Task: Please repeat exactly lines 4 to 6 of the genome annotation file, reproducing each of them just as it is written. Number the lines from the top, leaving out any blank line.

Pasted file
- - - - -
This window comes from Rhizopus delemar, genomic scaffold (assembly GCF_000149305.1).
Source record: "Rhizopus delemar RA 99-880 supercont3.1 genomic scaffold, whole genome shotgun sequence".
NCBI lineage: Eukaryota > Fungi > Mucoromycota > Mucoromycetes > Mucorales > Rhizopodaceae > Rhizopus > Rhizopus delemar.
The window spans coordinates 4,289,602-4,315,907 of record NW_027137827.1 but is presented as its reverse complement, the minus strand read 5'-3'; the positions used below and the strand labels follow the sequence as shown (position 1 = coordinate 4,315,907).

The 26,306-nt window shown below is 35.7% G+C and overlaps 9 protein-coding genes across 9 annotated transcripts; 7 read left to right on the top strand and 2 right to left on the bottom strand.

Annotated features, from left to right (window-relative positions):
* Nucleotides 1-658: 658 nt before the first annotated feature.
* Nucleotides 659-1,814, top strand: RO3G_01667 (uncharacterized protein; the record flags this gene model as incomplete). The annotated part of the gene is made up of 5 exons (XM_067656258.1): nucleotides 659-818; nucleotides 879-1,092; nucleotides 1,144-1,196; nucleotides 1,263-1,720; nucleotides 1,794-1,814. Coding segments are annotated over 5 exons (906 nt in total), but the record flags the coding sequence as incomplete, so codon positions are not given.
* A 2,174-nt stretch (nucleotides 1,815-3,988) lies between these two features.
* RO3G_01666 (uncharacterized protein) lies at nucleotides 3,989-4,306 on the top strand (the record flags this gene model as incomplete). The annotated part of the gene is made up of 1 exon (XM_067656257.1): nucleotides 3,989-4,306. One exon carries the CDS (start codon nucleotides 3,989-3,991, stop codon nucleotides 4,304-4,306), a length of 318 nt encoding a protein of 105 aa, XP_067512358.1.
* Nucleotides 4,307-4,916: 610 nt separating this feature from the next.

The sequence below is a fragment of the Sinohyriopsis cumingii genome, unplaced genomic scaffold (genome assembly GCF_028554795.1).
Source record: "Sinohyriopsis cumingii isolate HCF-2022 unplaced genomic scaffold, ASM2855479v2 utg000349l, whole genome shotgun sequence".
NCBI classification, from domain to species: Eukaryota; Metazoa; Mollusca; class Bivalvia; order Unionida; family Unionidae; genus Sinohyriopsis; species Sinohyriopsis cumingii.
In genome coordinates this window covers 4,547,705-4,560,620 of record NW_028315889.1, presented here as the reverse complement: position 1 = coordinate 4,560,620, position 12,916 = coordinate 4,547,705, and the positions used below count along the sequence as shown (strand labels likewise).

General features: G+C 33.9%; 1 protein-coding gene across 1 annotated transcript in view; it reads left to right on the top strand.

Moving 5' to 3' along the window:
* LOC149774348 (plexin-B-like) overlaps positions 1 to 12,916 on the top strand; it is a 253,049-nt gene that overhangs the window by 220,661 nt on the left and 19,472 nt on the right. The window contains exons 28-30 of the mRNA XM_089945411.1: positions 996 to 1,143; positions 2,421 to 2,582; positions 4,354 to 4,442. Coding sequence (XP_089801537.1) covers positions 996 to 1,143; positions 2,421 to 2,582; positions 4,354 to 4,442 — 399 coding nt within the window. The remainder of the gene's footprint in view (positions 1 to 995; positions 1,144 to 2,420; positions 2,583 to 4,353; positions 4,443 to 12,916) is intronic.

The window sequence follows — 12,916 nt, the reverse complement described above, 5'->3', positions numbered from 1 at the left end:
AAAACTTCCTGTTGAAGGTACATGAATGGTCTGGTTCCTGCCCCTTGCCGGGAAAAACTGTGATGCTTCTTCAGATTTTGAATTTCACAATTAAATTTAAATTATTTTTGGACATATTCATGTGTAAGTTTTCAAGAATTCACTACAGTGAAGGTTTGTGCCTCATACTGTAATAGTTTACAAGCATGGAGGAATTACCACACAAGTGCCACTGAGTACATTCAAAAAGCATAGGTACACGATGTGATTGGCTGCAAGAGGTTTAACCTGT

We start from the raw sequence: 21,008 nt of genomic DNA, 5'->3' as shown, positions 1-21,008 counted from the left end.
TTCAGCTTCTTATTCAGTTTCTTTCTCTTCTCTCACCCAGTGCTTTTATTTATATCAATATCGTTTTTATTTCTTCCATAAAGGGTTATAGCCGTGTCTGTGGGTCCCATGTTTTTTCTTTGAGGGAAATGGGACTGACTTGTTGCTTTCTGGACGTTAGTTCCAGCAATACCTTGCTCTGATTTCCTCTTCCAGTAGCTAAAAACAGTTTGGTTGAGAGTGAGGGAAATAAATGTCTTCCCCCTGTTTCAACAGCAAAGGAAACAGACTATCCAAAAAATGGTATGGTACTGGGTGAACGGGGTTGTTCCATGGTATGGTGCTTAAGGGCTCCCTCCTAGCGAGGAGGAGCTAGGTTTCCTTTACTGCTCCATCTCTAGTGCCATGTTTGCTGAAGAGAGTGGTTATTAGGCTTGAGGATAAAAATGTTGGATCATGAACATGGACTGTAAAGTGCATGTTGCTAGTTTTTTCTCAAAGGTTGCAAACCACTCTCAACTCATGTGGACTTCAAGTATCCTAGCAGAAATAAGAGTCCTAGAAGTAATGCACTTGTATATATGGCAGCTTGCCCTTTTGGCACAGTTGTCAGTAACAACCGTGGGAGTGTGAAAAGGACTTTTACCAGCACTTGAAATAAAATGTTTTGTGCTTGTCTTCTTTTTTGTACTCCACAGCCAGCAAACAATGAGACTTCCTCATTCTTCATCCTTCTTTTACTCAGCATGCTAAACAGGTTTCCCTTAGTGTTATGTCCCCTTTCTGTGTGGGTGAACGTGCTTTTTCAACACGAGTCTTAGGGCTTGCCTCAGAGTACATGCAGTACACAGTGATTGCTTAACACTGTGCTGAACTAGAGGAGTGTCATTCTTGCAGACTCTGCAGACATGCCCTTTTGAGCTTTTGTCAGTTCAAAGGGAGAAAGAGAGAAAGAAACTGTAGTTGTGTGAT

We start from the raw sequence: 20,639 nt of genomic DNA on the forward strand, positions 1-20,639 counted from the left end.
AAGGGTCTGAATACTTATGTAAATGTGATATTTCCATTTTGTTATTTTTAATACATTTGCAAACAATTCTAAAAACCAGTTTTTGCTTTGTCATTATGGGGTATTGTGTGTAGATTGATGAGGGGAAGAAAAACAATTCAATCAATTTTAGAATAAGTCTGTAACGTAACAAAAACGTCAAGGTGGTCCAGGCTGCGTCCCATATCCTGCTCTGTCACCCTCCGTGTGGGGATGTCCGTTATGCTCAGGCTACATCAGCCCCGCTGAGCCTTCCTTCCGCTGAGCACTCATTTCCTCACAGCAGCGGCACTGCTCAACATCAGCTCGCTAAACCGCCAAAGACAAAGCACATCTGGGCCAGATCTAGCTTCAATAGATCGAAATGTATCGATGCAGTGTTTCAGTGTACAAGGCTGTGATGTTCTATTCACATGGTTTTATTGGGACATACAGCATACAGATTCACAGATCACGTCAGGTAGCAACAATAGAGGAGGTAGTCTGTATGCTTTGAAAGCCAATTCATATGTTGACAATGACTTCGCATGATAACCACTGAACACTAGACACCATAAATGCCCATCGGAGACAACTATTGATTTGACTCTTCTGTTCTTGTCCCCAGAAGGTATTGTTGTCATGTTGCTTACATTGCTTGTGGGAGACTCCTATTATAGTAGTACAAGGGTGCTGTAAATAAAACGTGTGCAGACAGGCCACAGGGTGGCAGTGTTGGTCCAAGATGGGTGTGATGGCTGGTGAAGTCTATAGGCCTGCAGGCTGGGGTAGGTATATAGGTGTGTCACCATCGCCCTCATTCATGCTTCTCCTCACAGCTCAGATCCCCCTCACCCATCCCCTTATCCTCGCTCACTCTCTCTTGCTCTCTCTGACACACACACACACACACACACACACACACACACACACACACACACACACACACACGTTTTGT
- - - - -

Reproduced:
The window spans coordinates 4,289,602-4,315,907 of record NW_027137827.1 but is presented as its reverse complement, the minus strand read 5'-3'; the positions used below and the strand labels follow the sequence as shown (position 1 = coordinate 4,315,907).

The 26,306-nt window shown below is 35.7% G+C and overlaps 9 protein-coding genes across 9 annotated transcripts; 7 read left to right on the top strand and 2 right to left on the bottom strand.

Annotated features, from left to right (window-relative positions):